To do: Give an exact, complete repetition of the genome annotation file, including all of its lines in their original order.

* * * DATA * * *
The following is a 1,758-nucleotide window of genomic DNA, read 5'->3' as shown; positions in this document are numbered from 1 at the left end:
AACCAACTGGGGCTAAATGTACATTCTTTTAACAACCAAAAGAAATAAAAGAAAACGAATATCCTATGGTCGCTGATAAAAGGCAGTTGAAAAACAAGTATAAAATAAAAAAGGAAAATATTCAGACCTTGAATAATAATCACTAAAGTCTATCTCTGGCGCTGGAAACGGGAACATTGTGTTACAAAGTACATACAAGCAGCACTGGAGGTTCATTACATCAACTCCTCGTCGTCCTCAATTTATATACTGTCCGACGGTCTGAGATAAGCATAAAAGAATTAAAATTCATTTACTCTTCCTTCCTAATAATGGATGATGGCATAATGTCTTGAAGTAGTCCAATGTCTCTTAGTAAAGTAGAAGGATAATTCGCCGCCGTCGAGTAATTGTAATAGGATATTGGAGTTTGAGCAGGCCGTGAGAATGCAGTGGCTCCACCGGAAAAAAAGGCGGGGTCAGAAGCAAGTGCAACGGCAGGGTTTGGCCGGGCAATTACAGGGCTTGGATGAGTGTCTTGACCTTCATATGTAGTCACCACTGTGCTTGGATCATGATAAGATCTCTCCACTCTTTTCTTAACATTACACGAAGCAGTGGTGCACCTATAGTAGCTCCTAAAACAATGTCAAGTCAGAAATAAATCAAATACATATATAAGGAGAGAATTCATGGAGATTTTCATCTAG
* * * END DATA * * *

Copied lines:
The following is a 1,758-nucleotide window of genomic DNA, read 5'->3' as shown; positions in this document are numbered from 1 at the left end:
AACCAACTGGGGCTAAATGTACATTCTTTTAACAACCAAAAGAAATAAAAGAAAACGAATATCCTATGGTCGCTGATAAAAGGCAGTTGAAAAACAAGTATAAAATAAAAAAGGAAAATATTCAGACCTTGAATAATAATCACTAAAGTCTATCTCTGGCGCTGGAAACGGGAACATTGTGTTACAAAGTACATACAAGCAGCACTGGAGGTTCATTACATCAACTCCTCGTCGTCCTCAATTTATATACTGTCCGACGGTCTGAGATAAGCATAAAAGAATTAAAATTCATTTACTCTTCCTTCCTAATAATGGATGATGGCATAATGTCTTGAAGTAGTCCAATGTCTCTTAGTAAAGTAGAAGGATAATTCGCCGCCGTCGAGTAATTGTAATAGGATATTGGAGTTTGAGCAGGCCGTGAGAATGCAGTGGCTCCACCGGAAAAAAAGGCGGGGTCAGAAGCAAGTGCAACGGCAGGGTTTGGCCGGGCAATTACAGGGCTTGGATGAGTGTCTTGACCTTCATATGTAGTCACCACTGTGCTTGGATCATGATAAGATCTCTCCACTCTTTTCTTAACATTACACGAAGCAGTGGTGCACCTATAGTAGCTCCTAAAACAATGTCAAGTCAGAAATAAATCAAATACATATATAAGGAGAGAATTCATGGAGATTTTCATCTAG